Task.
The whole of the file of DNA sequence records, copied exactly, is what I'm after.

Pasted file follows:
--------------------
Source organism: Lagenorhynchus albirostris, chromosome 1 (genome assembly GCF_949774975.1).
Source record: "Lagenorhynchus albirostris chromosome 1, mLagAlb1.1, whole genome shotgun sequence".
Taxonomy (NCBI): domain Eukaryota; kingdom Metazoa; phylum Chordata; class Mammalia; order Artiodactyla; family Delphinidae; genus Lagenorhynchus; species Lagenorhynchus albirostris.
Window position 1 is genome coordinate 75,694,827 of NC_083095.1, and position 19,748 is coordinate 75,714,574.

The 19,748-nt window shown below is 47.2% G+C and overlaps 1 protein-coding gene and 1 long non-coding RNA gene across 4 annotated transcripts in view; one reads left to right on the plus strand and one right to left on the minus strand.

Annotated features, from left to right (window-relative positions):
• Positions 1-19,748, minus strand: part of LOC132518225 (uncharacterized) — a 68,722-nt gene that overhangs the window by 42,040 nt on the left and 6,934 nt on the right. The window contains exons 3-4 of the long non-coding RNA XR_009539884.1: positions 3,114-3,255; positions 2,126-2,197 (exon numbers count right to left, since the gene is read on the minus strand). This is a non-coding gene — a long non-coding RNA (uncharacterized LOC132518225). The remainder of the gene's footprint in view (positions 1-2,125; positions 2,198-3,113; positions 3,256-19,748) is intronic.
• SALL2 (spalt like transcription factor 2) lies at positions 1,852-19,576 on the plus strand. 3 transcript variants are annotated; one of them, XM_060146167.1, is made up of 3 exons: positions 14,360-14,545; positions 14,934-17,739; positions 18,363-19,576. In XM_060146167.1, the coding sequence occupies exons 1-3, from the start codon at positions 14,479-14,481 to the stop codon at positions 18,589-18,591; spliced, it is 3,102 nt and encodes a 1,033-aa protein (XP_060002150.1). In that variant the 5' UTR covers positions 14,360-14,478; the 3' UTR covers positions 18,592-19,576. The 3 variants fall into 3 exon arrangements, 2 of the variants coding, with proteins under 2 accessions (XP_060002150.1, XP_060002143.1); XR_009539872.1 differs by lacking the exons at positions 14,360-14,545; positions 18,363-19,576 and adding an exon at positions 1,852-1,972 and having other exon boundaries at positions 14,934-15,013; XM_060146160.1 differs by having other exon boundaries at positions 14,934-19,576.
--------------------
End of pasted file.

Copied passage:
Source organism: Lagenorhynchus albirostris, chromosome 1 (genome assembly GCF_949774975.1).
Source record: "Lagenorhynchus albirostris chromosome 1, mLagAlb1.1, whole genome shotgun sequence".
Taxonomy (NCBI): domain Eukaryota; kingdom Metazoa; phylum Chordata; class Mammalia; order Artiodactyla; family Delphinidae; genus Lagenorhynchus; species Lagenorhynchus albirostris.
Window position 1 is genome coordinate 75,694,827 of NC_083095.1, and position 19,748 is coordinate 75,714,574.

The 19,748-nt window shown below is 47.2% G+C and overlaps 1 protein-coding gene and 1 long non-coding RNA gene across 4 annotated transcripts in view; one reads left to right on the plus strand and one right to left on the minus strand.

Annotated features, from left to right (window-relative positions):
• Positions 1-19,748, minus strand: part of LOC132518225 (uncharacterized) — a 68,722-nt gene that overhangs the window by 42,040 nt on the left and 6,934 nt on the right. The window contains exons 3-4 of the long non-coding RNA XR_009539884.1: positions 3,114-3,255; positions 2,126-2,197 (exon numbers count right to left, since the gene is read on the minus strand). This is a non-coding gene — a long non-coding RNA (uncharacterized LOC132518225). The remainder of the gene's footprint in view (positions 1-2,125; positions 2,198-3,113; positions 3,256-19,748) is intronic.
• SALL2 (spalt like transcription factor 2) lies at positions 1,852-19,576 on the plus strand. 3 transcript variants are annotated; one of them, XM_060146167.1, is made up of 3 exons: positions 14,360-14,545; positions 14,934-17,739; positions 18,363-19,576. In XM_060146167.1, the coding sequence occupies exons 1-3, from the start codon at positions 14,479-14,481 to the stop codon at positions 18,589-18,591; spliced, it is 3,102 nt and encodes a 1,033-aa protein (XP_060002150.1). In that variant the 5' UTR covers positions 14,360-14,478; the 3' UTR covers positions 18,592-19,576. The 3 variants fall into 3 exon arrangements, 2 of the variants coding, with proteins under 2 accessions (XP_060002150.1, XP_060002143.1); XR_009539872.1 differs by lacking the exons at positions 14,360-14,545; positions 18,363-19,576 and adding an exon at positions 1,852-1,972 and having other exon boundaries at positions 14,934-15,013; XM_060146160.1 differs by having other exon boundaries at positions 14,934-19,576.